Training by time is a popular and easy method to use when outlining your cycling training program. The only tool you need is a device that will record your ride time, whether that is a bike computer, a phone app, or a wrist watch. It is an easy and inexpensive way to track your training and is helpful when planning training around all the other activities in your life.
If you have an hour available for training after work you can plan for an intensity that is appropriate for that time block or arrange your day to allow for a 4hr long ride with the confidence that you will complete your training goal before you need to get home for dinner.
Although races are based on a set distance, a rider must plan for the time that it would take to complete the course. An 80 kilometer race might mean a 2hr effort if it is flat and fast, however if the course is a circuit with an 8km climb at 15% every lap the race might take 3hrs or longer depending on how many laps you are expected to do over the climb. The intensity and pace required for a 2hr race is very different from what is required for a 3hr race; therefore understanding what your training effort should feel like for these different scenarios will increase your odds of success.
Using Time Based Training
When using time-based training, you will get a feel for the amount of intensity you can lay down on the pedals for various training efforts no matter the level of fitness you are at. When training by time, it is important to keep in mind what your ultimate goal is.
Here is a guide and a few workout examples on how to manage training intensity based on time:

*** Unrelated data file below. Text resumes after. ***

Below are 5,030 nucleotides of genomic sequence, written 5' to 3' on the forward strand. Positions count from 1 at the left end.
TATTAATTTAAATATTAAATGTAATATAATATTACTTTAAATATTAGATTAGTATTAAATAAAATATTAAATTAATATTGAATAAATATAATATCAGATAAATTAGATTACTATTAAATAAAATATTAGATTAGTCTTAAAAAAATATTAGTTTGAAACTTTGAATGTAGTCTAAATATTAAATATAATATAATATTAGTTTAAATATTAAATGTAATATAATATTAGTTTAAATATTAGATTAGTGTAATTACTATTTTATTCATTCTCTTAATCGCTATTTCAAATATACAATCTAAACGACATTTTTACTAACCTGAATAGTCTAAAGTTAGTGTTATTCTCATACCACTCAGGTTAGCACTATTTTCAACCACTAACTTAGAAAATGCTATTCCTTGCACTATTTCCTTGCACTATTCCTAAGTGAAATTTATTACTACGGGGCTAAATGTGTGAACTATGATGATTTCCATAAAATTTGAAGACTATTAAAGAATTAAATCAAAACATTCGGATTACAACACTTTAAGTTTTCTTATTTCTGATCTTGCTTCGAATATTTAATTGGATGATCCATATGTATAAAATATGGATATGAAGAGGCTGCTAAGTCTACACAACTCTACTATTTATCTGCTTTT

|6-10 sec||Maximal effort; Sprints||Use in warm-up: Ride 10-30min or until warm, 3 x 6sec max sprint|
|10-30 sec||Sprint practice: Start with 2 sets of 3 x 30sec sprint with 30sec recovery and build to 5 sets, 3min between sets|
|1-8 min||High; Intervals||Improve VO2max: 4 x 4min on a hill, riding steady-hard in between, work to increase number of repeats|
|10-30min||Moderate; TT effort or Tempo||TT Tempo effort: 2 x 10min TT effort with full recovery in between increase workout by 2min each week (2 x 12min, 2 x 14min)|
|30min+||Low; Endurance ride||Long ride 2-5+ hrs|
Maximal Effort – Sprints
The highest anaerobic effort will last 6-10 seconds and can translate into a varied range of distances from person to person depending on individual fitness. A 30 second anaerobic sprint might equate to 250m for a male pro but only 100m for a beginner cyclist with their 30lbs. commuter bike.
Sprints are useful for road cyclists who want to beat their competitors to the line.
Moderate and High Intensity – Intervals
Moderate and high intensity intervals will help all cyclists, whether it is powering up a climb, breaking away from the group or just improving overall speed.
Low Intensity – Endurance
If you are planning a century ride or long distance races over 40km then you will want to add a lot of endurance rides in to your training.